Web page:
Portugal joins European pact to reduce plastics in packaging

in News · 13-03-2020 01:00:00 · 3 Comments

Portugal has joined a European pact for plastics that compromises the country with the aim of increasing recycling and reducing the use of virgin plastic in 2025.

Speaking to the Lusa agency, the Minister of Environment and Climate Action, João Pedro Matos Fernandes, stated that it is intended to end single-use plastic from the design of packaging, declaring that “it is irrational to manufacture single-use goods with an indestructible material“.
João Pedro Matos Fernandes stressed that “it is not a pact against plastics, but thinking about the future of plastics, so that they are not for single use” and that one thinks about favouring recycling.
“The most common 33-centiliter water bottle has three types of plastic: one for the body of the bottle, one for the label and one for the cap”, he said, arguing that rationing the use of the material begins with “who designs, produces and distributes”.
It is necessary to “design all products to always be reusable and, at the least, recyclable”, he defended, referring that Portugal has its own national pact for plastics with similar objectives, an initiative signed this year and supported by the government to which they joined 50 partners, including municipalities, companies and universities.
The goals for 2025 contemplated in the pact, an initiative launched by the Ellen Macarthur foundation, include reducing the production of virgin plastic by at least 20 percent, an increase of 25 percentage points in the recycling capacity of all packaging and single-use plastics, including at least minus 30 percent recycled plastic in disposable packaging.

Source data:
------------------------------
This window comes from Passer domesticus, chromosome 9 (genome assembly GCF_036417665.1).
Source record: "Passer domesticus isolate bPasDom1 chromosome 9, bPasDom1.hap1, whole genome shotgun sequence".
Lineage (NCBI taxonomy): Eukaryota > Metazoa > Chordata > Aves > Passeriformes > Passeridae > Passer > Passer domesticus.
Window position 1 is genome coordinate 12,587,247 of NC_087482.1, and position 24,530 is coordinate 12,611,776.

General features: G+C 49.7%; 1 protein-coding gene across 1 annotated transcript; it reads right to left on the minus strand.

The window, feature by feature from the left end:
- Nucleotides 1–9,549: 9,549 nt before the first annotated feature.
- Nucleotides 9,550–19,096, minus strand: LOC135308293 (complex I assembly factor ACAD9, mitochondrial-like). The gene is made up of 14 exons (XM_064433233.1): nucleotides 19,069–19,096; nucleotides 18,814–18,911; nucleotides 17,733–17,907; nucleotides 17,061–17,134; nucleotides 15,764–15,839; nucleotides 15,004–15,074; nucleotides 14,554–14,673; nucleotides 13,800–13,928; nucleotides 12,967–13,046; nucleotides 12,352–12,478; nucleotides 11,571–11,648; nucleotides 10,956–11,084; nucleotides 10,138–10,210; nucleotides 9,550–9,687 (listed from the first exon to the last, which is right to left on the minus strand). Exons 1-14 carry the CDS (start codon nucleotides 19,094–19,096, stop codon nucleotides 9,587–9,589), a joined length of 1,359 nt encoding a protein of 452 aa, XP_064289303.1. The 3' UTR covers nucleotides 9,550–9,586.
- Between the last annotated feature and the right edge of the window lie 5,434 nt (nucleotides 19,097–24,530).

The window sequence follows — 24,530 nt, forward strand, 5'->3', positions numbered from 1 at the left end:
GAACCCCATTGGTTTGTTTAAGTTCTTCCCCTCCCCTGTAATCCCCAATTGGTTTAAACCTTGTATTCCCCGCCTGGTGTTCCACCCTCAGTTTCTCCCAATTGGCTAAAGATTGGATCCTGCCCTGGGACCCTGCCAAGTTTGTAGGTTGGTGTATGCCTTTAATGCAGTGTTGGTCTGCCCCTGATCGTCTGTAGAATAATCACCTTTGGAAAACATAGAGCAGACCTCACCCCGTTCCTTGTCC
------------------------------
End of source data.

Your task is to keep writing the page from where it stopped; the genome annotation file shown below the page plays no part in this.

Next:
This European pact is the first of its kind at the regional level and includes 16 Union countries and more than 70 large companies.
On 6 March, Parliament rejected with votes against by the PS, CDS, Liberal Initiative and abstention from the PSD four bills to restrict the use of plastic in packaging.
In the four bills, PCP, Bloco de Esquerda, Verdes and PAN proposed to ban superfluous plastic in the primary, secondary and tertiary packaging of products, arguing with the production of less plastic waste and the protection of consumers who end up paying for packaging that they didn’t ask for and they don’t need it.
PS and PSD claimed to be in accordance with the principle of reducing plastic material in packaging and increasing recycling rates, but considered that the proposals of the four parties would create market distortions and disadvantages for Portuguese companies in the packaging sector.
PCP, Verdes, Bloco, PAN, Chega and non-registered deputy Joacine Moreira voted in favour of the four bills.


This is the best statement I've ever seen regarding plastic packaging: “it is irrational to manufacture single-use goods with an indestructible material“.

Irrational! Yes, it is. Thank you for this article. I'm glad to see Portugal being so progressive about sustainability.

By Terra from Lisbon on 13-03-2020 06:26

At my supermarket, everything is put into plastic bags.
For example, why can't they stick the price sticker directly onto, say, a cucumber, or a mango, or a capsicum. No, I have tried that, but they insist everything must be in a separate plastic bag.

By L Lennon from Lisbon on 13-03-2020 12:41

This is all good news because the less single-use plastic the better, and the more that gets recycled is also helping to cut down this serious threat to the environment. Plastic pollution actually inspired my song Where Does All The Plastic Go? which was featured in a report last year in The Portugal News.

By Steve Andrews from Other on 13-03-2020 08:00
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